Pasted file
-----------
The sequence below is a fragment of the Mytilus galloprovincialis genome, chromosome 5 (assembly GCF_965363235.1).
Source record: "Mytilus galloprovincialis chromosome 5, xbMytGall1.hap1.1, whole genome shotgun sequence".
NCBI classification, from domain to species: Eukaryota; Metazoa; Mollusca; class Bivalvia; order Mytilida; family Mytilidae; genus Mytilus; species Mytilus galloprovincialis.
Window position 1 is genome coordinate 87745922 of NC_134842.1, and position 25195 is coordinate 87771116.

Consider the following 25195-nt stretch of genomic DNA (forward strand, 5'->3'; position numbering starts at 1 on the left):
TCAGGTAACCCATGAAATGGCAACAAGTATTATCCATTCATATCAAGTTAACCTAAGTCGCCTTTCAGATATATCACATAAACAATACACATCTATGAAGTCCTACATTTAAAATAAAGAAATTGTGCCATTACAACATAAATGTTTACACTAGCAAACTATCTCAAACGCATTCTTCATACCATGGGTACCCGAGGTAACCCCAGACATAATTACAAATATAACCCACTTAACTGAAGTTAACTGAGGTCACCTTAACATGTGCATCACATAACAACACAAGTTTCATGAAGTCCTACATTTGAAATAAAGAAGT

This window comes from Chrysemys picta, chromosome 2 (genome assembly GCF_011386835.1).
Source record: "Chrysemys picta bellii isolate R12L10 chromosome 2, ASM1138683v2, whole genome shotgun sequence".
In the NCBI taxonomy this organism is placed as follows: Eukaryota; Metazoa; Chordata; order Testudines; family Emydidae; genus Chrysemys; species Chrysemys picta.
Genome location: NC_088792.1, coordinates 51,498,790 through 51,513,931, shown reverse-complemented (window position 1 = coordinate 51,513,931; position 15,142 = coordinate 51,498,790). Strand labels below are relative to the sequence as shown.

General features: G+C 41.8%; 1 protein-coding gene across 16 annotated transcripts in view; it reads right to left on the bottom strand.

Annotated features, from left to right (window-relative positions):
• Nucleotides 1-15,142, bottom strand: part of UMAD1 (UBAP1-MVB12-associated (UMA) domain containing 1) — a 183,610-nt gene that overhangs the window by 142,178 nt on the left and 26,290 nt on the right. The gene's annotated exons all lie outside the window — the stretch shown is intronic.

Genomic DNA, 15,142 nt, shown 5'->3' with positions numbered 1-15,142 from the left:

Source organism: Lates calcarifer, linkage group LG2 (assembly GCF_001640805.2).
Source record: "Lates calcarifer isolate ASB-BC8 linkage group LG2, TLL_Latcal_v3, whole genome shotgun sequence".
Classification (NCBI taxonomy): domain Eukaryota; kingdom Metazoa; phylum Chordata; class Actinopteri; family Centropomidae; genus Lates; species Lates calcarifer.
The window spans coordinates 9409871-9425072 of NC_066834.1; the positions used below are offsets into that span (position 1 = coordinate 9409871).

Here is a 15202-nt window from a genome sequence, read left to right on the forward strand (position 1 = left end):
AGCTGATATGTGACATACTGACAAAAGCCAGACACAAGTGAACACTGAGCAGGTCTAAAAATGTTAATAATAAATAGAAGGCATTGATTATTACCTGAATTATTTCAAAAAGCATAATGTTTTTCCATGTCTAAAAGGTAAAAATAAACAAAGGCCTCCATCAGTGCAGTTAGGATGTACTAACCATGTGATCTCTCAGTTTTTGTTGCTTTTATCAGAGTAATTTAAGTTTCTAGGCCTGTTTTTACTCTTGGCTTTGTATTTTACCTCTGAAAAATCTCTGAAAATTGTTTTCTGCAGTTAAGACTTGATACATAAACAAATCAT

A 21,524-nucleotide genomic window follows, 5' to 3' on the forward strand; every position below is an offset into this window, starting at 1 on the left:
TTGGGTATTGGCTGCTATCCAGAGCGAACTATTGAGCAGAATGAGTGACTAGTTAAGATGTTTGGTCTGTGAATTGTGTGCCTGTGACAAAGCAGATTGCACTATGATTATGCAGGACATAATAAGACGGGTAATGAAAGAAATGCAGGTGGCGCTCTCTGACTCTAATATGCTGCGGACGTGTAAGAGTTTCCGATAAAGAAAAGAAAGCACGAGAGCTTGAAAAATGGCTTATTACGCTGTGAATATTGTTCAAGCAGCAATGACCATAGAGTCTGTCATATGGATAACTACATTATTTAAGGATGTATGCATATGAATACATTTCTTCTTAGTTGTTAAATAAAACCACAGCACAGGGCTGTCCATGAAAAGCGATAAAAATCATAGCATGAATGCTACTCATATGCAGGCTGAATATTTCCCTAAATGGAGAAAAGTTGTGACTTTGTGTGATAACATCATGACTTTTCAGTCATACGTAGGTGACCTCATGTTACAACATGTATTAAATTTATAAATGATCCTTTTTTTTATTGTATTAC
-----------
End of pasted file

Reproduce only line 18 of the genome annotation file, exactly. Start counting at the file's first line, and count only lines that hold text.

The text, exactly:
The window spans coordinates 9409871-9425072 of NC_066834.1; the positions used below are offsets into that span (position 1 = coordinate 9409871).